The Grayscale Bitcoin Trust, which holds $38 billion worth of bitcoin as shown above, has sent a pre-action letter to SEC arguing their decision to allow a futures ETF, but not a spot bitcoin one, is “arbitrary and capricious.” Craig Salm, Grayscale’s Vice President in the Legal Department, said:
“Last night our attorneys at Davis Polk sent a letter to the SEC arguing that approval of Bitcoin futures-based ETFs, but not Bitcoin spot-based ETFs, like $GBTC, is ‘arbitrary and capricious,’ and therefore in violation of the Administrative Procedure Act (APA).
This is a new argument in the context of $BTC ETFs that wasn’t possible until the approval of the first Bitcoin futures-based ETF and subsequent rejection of yet another spot-based ETF. So, what is this new argument?
The APA requires the SEC to treat like situations alike absent a reasonable basis for different treatment. This means the SEC must treat similarly situated investment products similarly.
Bitcoin ETF products — Bitcoin futures-based ETFs registered under the ‘40 Act and Bitcoin spot-based ETFs registered under the ‘33 Act — are an example of two like situations that should be treated alike… but are no longer.
Arguments citing the added protections of the ‘40 Act vs. ‘33 Act or CME bitcoin futures being more ‘regulated’ than spot bitcoin – are misplaced in the context of Bitcoin ETF approvals.”
The decisions of the Securities and Exchanges Commission (SEC) to allow futures bitcoin ETFs but not spot, has led to a bizarre situation where derivatives, like futures, are considered a safer investment than actually holding the spot asset in contradiction of long held thinking that derivatives are obviously riskier.
They’re riskier because often they rely on leverage and because you can’t hold a derivative, you have to close the contract at the end of each month and buy a new one, something that can lead to as much as 30% in losses over the spot asset.
In the case of Grayscale they’ve been further placed in a difficult position because its loophole that allows accredited investors to list bitcoin shares publicly requires the shares are first held for six months.
That period can create a significant discount or premium which may be exacerbated from competition by a free floating futures bitcoin etf.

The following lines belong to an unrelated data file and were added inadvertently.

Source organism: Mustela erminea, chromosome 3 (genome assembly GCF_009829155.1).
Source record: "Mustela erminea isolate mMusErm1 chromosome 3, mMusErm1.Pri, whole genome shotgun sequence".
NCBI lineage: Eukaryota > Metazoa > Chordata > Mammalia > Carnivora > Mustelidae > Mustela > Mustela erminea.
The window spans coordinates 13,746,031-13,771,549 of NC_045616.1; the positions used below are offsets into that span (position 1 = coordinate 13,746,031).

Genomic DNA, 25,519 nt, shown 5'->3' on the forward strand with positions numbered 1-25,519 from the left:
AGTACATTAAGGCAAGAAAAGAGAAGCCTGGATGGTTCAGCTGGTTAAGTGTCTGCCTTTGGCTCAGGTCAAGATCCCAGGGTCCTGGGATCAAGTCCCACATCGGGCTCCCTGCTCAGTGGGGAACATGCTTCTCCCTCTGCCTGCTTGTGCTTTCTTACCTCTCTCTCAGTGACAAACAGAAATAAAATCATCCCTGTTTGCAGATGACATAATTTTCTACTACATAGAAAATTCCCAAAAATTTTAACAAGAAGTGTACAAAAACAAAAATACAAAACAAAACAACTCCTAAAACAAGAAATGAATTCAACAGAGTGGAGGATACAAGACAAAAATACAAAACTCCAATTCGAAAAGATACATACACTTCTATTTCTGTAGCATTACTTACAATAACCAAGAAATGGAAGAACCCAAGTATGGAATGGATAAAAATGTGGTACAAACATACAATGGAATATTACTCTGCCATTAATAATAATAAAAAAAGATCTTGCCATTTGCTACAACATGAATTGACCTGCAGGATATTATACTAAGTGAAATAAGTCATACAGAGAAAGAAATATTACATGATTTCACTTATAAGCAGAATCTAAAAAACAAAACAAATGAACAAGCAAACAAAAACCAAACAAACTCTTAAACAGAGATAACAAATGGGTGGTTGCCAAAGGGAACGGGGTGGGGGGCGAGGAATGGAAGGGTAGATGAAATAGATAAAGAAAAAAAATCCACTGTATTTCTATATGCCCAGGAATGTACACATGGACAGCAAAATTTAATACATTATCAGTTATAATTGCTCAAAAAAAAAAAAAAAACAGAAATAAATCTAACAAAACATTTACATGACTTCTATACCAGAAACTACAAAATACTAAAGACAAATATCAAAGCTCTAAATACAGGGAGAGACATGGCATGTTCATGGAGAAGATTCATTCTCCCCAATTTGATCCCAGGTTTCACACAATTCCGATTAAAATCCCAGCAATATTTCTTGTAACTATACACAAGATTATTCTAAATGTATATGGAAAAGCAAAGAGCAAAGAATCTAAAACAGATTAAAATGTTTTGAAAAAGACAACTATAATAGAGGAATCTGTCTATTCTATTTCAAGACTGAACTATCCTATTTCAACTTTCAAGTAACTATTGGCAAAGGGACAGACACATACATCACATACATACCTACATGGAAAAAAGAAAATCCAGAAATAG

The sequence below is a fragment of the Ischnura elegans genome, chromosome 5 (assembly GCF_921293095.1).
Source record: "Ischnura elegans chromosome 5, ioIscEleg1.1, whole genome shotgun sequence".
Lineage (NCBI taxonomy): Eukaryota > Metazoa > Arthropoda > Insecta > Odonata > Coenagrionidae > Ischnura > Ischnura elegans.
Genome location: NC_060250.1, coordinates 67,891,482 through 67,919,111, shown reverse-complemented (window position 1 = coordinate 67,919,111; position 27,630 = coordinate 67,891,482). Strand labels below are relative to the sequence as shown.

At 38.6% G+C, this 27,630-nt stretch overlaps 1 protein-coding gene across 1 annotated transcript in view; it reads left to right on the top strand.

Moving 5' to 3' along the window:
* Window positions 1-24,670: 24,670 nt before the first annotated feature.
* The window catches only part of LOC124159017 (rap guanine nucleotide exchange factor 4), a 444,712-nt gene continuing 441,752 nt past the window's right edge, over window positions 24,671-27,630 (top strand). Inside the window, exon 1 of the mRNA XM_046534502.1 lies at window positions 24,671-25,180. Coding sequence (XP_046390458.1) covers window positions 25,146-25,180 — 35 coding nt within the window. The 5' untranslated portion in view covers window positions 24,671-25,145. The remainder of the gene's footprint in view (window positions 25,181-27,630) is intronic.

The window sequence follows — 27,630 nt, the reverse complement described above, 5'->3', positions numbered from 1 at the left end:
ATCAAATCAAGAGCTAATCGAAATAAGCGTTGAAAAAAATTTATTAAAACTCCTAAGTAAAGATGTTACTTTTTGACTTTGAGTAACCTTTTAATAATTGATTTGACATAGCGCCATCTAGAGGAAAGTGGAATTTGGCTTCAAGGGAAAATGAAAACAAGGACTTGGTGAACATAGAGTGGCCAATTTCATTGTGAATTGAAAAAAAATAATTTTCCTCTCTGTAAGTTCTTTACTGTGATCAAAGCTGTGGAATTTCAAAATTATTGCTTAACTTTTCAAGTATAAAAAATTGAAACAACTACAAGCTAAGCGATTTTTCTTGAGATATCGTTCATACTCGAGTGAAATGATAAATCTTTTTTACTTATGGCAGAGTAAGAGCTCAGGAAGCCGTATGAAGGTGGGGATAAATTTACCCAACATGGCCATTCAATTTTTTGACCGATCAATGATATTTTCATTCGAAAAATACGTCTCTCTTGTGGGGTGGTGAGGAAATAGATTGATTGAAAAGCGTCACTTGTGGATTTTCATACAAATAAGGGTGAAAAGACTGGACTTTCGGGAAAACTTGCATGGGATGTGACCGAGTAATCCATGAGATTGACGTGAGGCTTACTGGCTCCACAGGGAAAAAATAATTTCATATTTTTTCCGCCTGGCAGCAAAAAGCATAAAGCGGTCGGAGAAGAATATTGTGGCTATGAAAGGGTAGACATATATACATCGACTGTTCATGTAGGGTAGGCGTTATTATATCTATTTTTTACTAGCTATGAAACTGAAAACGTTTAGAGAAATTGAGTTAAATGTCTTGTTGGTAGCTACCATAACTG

The first such ETF however, BITO, still has just $1 billion in assets as investors might potentially use it in a strategy, but are more comfortable with a spot ETF preferably where the shares are redeemable for actual bitcoin.
Grayscale thus might be more worried about competition from Europe where four spot crypto ETPs launched just this week. Americans thus might digitally make their journey to Europe, instead of Grayscaling, which might exacerbate GBTC’s discount.
Hence Grayscale probably has no choice but to take it to court if required as this space matures and professionalizes, and thus is able to use all avenues legally available.
If it came to it, then the booming crypto stock market in Europe would be one strong evidence in court for SEC’s capricious decision making due probably mostly because its current chair, Gary Gensler, is a former Goldman Sachs banker.
Thus a bitcoin spot ETF is probably coming as the crypto industry now, after much debate, turns towards fighting SEC with the Ripple case, some suggesting, putting SEC on trial while Terra has sued SEC after its co-founder, Do Kwon, was publicly served in an “intimidating and embarrassing manner.”
As such, as dialogue with the stock regulator has now come to a halt due to a loss of trust, the crypto industry is finally doing what it should have done long ago: having that ‘dialogue’ in court where it belongs.